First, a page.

i do think u should tie in how ur race and sexual orientation is relevant to the type of law u want to practice.
Good luck

MeganEW

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Re: Diversity Statement --Gay and URM--
« Reply #2 on: October 05, 2010, 06:00:12 PM »
I think your sexual orientation will only help you in this process. 
Also, coincidentally, a friend of mine posted this on facebook today.  These are particularly gay-friendly schools:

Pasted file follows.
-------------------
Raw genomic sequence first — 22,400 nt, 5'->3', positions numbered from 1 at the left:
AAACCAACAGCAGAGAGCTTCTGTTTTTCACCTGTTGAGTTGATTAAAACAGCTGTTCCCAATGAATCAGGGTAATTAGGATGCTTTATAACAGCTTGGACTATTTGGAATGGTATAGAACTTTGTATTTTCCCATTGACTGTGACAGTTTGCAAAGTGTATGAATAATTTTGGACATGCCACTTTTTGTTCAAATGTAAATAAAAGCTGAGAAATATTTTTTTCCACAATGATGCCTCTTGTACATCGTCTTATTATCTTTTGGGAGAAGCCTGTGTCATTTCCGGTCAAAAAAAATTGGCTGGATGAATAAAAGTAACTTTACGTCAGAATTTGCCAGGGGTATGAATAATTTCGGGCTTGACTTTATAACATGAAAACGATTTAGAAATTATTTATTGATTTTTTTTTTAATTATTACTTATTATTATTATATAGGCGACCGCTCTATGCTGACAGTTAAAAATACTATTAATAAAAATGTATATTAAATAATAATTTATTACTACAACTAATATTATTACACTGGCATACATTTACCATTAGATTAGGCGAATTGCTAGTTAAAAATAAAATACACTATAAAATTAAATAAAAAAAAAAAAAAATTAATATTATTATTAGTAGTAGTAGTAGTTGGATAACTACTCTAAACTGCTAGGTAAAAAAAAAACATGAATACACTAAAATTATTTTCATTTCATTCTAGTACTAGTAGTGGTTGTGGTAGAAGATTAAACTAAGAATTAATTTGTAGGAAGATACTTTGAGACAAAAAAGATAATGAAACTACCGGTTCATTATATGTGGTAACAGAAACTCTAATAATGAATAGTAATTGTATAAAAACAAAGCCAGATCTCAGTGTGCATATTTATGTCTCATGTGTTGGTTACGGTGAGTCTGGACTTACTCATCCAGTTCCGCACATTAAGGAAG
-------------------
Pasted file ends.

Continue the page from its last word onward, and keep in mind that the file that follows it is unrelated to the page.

http://gawker.com/5655407/the-top-10-colleges-for-gay-students

While they're referring to undergrad, many on the list also have top law schools (Penn, NYU, Michigan, Berkeley from the top 14 plus IU from the top 25).

Good luck on your apps! :)
Acceptances: UIUC, IUB, Fordham, W&L, OSU
WL: Notre Dame
Rejections: NYU, Northwestern

whirledpeas86

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Re: Diversity Statement --Gay and URM--
« Reply #3 on: October 05, 2010, 06:51:51 PM »
So, here is my (VERY) rough draft of my diversity statement. Any and all critiques would be much appreciated!